Badley Bridge motion defeated at Centre Wellington council meeting

ELORA – Centre Wellington will not be asking Wellington County to review its planned replacement of Elora’s Badley Bridge.

On May 27 council defeated a motion from councillor Kirk McElwain asking county council to “review its planned replacement of Badley Bridge and consider either repair or replacement with a structure more suitable to the ‘small town feel’ and heritage surroundings of Ontario’s most beautiful village.”

McElwain said rehabilitation and bridge style were never really options presented during consultation sessions.

“There were presentations on the county road standard as the only option with some consultation upon how many spans it would have,” McElwain said.

“During these public sessions there were lineups of residents protesting the proposal, obviously to no avail.”

However, Mayor Kelly Linton, who is also Wellington County warden, said 16 proposed solutions to the structurally unsound Badley Bridge were presented in January 2017, and five selected for detailed analysis.

“The shortlisted alternatives included the rehabilitation of the existing bridge as well as truss bridge alternatives,” he said.

All of the environmental requirements for the new bridge have been completed Linton said.

Another required public meeting is set for June, after which all conditions will be met and the county can proceed with detailed design and go to tender. Because the bridge is a county project, Centre Wellington council does not have any decision making power, Linton said.

“Given your prior experience in dealing with the county on various matters, do you believe that county will be receptive to this last-minute request?” asked councillor Ian MacRae.

“If not what are you trying to achieve here and why are we misleading the public in thinking to pass this motion will have any impact.”

McElwain responded, “I’m not naive enough to think that this motion is going to change a damn thing at county to be honest, but if council endorses this motion, and takes it forward to county, at least they may rethink it a little bit at the county roads department,” he said.

If the motion passed the request would have gone to the county roads committee and then to county council for a final decision.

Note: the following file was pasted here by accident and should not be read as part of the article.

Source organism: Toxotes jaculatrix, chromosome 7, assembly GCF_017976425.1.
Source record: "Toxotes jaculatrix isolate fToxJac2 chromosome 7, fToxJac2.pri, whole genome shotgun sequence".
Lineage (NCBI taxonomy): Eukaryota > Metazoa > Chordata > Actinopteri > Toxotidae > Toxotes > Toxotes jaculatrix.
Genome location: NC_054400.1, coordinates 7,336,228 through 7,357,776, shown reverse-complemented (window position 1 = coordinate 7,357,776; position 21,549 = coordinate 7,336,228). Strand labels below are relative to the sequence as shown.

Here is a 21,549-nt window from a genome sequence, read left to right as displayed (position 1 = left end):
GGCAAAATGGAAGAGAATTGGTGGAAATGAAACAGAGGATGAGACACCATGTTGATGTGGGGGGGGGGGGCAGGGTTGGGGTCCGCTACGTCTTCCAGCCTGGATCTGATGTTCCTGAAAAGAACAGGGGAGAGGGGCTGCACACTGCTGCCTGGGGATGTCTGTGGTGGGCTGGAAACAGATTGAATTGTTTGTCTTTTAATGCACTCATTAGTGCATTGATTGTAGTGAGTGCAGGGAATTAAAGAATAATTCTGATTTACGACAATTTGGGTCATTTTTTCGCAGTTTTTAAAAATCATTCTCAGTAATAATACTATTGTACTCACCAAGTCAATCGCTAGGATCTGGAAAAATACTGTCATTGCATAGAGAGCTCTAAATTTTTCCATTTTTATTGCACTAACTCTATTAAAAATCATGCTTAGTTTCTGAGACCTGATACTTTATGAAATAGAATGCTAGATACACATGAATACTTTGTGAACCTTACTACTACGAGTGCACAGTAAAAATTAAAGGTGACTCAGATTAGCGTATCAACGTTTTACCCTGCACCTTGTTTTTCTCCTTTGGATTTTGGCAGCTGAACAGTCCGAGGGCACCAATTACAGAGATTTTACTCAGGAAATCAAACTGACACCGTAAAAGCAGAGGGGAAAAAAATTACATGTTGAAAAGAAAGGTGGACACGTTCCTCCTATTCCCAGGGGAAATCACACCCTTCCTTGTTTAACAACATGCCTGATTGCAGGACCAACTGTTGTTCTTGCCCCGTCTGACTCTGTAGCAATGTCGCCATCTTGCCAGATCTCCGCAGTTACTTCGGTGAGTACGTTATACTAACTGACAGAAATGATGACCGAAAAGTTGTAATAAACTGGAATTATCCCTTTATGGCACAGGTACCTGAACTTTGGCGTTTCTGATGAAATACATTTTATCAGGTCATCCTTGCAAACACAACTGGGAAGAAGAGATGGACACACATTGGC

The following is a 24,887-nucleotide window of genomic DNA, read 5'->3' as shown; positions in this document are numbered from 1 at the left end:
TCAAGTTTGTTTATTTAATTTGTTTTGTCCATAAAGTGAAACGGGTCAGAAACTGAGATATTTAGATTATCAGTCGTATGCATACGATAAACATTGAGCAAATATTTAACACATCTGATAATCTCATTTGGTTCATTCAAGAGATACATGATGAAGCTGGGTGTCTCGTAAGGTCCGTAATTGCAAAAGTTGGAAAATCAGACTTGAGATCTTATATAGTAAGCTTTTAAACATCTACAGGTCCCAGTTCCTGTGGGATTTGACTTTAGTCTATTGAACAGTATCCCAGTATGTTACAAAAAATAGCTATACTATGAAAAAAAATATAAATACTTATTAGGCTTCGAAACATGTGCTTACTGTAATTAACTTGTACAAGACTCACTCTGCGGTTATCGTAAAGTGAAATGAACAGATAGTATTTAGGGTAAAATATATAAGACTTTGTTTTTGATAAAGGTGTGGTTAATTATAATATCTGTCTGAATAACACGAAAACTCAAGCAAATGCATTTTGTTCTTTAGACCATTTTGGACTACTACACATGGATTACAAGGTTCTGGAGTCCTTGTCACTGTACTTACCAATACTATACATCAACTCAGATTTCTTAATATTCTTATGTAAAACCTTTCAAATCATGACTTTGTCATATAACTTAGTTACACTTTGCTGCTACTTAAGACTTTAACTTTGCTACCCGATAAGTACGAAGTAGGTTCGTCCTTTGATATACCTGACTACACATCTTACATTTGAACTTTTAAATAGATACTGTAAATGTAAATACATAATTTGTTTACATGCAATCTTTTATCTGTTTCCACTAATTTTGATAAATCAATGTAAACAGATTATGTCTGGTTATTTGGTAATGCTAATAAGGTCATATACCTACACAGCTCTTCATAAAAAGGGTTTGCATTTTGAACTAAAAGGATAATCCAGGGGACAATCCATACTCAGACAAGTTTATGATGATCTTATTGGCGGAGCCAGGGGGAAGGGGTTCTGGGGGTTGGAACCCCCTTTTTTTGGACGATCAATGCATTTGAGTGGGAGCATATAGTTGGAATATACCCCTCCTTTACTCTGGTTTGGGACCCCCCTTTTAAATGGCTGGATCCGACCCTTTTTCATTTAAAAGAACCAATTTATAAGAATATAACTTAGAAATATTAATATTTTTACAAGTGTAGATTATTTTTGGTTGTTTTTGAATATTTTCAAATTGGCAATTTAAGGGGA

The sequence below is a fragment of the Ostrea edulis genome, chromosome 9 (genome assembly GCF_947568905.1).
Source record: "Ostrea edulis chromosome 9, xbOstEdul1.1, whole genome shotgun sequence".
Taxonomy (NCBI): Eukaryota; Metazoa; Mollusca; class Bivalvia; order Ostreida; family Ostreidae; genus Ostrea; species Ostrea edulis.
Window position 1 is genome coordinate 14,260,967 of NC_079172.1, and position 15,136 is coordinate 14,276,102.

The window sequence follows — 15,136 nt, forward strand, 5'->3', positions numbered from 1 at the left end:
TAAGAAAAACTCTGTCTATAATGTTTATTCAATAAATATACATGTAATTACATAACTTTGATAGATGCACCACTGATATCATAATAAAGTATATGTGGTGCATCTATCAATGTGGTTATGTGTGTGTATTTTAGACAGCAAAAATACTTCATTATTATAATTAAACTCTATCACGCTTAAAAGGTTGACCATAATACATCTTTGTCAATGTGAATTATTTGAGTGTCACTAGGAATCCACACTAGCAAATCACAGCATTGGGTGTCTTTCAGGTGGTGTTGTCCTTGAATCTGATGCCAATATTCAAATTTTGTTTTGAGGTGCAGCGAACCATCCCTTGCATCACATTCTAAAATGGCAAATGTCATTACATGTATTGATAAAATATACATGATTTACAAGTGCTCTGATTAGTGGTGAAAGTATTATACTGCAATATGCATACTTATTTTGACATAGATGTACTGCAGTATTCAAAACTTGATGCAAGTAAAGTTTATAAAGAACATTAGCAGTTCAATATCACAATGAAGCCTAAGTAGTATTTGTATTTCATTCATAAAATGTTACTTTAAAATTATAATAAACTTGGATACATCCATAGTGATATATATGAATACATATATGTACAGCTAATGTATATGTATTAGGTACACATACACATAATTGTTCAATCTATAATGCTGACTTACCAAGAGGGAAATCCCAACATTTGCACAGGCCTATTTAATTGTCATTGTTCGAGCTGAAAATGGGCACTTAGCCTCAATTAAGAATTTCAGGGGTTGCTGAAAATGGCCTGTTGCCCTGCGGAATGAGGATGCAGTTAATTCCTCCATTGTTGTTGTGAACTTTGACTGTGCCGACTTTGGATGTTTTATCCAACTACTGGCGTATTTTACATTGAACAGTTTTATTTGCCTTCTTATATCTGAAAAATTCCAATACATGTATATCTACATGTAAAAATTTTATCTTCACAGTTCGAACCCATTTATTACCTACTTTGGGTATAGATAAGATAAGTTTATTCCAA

McElwain also cited fluctuating costs over the years, noting the original rehabilitation cost was $6.87 million and the original cost of replacement was $4.5 million. Now the rehabilitation cost is $14.5 million and the replacement is $7.5 million.

“The public obviously has questions about where this $14.5 million magically came from,” McElwain said.

Councillors Stephen Kitras and Bob Foster also expressed concerns about the changes in cost.

Linton said the price tag is typical when more and more detailed assessment is available.

McElwain also raised concern about the “cement slab county road standard” that will replace the metal Badley Bridge built in 1953 and widely considered to be an “iconic gateway to Elora.”

“It makes no difference how much lipstick you put on that thing,” he said. “It won’t have the same impact on visitors as the current Badley Bridge.”

Linton said the new bridge will offer wider sidewalks, two new bike lanes and expanded observation decks overlooking the Grand River. The bridge will also have enhanced lighting, wider traffic lanes, limestone gateway piers and historic features paying homage to the current metal structure.

“Nothing like a typical bridge that you see that the county builds out in the rural areas,” Linton said.

Steven VanLeeuwen said council needs to keep the decision in context.

“We’re not making that decision,” he said of the bridge style.

He added the decision council is making is whether to send the county a letter saying “we’re not happy with the decision.”

Councillor Neil Dunsmore said the question is whether Wellington County did its due diligence on research and planning.

“We have to put our faith in the county council that they did the work and we can express our concerns to them as councillors and leave it at that,” he said.

Linton said the bridge needs to be attractive, but most important is safety.

McElwain’s motion was defeated in a 4-3 vote with McElwain, Kitras and Foster in favour and Linton, Dunsmore, MacRae and VanLeeuwen opposed.